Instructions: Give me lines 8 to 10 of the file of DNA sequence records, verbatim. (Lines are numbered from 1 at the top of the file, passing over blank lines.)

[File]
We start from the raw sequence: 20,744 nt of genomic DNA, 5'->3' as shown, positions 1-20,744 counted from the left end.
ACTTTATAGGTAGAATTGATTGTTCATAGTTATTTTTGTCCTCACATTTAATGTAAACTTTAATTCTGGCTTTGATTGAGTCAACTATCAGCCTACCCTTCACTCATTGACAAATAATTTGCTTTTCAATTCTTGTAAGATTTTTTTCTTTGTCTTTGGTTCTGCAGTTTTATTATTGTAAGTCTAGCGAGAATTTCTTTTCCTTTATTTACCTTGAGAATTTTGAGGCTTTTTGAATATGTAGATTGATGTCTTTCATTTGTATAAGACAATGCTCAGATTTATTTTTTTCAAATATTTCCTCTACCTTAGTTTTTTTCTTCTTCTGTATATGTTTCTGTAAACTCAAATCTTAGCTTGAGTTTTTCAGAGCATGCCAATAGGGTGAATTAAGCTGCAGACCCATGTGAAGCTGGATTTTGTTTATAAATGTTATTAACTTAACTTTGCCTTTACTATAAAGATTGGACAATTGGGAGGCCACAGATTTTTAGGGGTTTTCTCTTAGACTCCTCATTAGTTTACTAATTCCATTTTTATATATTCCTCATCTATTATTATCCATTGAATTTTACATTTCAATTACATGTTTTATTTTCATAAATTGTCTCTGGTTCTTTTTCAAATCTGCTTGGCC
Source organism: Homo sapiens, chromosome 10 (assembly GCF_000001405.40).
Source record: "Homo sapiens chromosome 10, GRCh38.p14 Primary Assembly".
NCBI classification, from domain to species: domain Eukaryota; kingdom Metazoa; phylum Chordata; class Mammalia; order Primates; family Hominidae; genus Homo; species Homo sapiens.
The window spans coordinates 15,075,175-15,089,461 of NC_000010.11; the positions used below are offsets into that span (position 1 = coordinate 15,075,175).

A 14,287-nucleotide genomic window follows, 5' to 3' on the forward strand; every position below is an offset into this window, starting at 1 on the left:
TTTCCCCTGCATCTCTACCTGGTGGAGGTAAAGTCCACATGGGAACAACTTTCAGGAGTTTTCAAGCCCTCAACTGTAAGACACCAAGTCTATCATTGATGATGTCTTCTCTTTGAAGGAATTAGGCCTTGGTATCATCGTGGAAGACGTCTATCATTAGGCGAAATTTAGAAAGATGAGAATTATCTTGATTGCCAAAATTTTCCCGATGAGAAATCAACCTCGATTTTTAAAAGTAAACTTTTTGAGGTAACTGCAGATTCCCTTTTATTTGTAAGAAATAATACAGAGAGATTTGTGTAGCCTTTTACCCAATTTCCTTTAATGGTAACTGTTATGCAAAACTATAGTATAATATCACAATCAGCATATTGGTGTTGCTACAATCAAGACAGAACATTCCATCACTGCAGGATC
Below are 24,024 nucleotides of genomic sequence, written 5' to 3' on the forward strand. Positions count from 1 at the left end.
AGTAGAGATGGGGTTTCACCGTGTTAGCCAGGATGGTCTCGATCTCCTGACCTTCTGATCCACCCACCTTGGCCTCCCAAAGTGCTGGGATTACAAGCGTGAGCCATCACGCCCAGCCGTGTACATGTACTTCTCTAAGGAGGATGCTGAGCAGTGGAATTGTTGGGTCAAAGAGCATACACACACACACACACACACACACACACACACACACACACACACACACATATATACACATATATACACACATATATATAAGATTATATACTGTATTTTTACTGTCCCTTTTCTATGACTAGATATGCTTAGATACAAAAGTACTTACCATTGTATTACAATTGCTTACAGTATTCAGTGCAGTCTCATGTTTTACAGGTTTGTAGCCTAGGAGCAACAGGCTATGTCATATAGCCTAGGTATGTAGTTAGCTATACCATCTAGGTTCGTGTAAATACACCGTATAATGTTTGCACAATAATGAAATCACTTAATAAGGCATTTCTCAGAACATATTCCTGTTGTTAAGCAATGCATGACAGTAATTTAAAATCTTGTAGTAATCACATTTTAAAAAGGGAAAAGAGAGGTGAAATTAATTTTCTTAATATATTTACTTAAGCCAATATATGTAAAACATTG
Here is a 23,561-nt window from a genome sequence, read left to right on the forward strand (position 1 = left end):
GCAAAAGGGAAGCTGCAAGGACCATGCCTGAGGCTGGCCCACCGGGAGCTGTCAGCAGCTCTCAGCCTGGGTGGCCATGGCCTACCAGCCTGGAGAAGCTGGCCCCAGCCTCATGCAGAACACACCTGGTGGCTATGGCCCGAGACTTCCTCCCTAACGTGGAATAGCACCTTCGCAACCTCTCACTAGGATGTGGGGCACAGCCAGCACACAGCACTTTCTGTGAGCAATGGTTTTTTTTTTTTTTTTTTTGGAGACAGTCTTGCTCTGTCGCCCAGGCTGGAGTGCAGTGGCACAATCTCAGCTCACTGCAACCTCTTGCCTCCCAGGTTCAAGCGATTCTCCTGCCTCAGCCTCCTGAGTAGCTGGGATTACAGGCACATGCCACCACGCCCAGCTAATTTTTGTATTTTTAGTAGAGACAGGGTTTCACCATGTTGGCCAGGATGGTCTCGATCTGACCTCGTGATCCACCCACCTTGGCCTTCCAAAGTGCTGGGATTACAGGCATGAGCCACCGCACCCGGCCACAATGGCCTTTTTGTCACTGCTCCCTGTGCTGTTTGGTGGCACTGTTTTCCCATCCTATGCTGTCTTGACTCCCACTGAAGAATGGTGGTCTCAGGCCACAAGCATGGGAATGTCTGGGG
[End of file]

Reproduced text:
TTTCCCCTGCATCTCTACCTGGTGGAGGTAAAGTCCACATGGGAACAACTTTCAGGAGTTTTCAAGCCCTCAACTGTAAGACACCAAGTCTATCATTGATGATGTCTTCTCTTTGAAGGAATTAGGCCTTGGTATCATCGTGGAAGACGTCTATCATTAGGCGAAATTTAGAAAGATGAGAATTATCTTGATTGCCAAAATTTTCCCGATGAGAAATCAACCTCGATTTTTAAAAGTAAACTTTTTGAGGTAACTGCAGATTCCCTTTTATTTGTAAGAAATAATACAGAGAGATTTGTGTAGCCTTTTACCCAATTTCCTTTAATGGTAACTGTTATGCAAAACTATAGTATAATATCACAATCAGCATATTGGTGTTGCTACAATCAAGACAGAACATTCCATCACTGCAGGATC
Below are 24,024 nucleotides of genomic sequence, written 5' to 3' on the forward strand. Positions count from 1 at the left end.
AGTAGAGATGGGGTTTCACCGTGTTAGCCAGGATGGTCTCGATCTCCTGACCTTCTGATCCACCCACCTTGGCCTCCCAAAGTGCTGGGATTACAAGCGTGAGCCATCACGCCCAGCCGTGTACATGTACTTCTCTAAGGAGGATGCTGAGCAGTGGAATTGTTGGGTCAAAGAGCATACACACACACACACACACACACACACACACACACACACACACACACACATATATACACATATATACACACATATATATAAGATTATATACTGTATTTTTACTGTCCCTTTTCTATGACTAGATATGCTTAGATACAAAAGTACTTACCATTGTATTACAATTGCTTACAGTATTCAGTGCAGTCTCATGTTTTACAGGTTTGTAGCCTAGGAGCAACAGGCTATGTCATATAGCCTAGGTATGTAGTTAGCTATACCATCTAGGTTCGTGTAAATACACCGTATAATGTTTGCACAATAATGAAATCACTTAATAAGGCATTTCTCAGAACATATTCCTGTTGTTAAGCAATGCATGACAGTAATTTAAAATCTTGTAGTAATCACATTTTAAAAAGGGAAAAGAGAGGTGAAATTAATTTTCTTAATATATTTACTTAAGCCAATATATGTAAAACATTG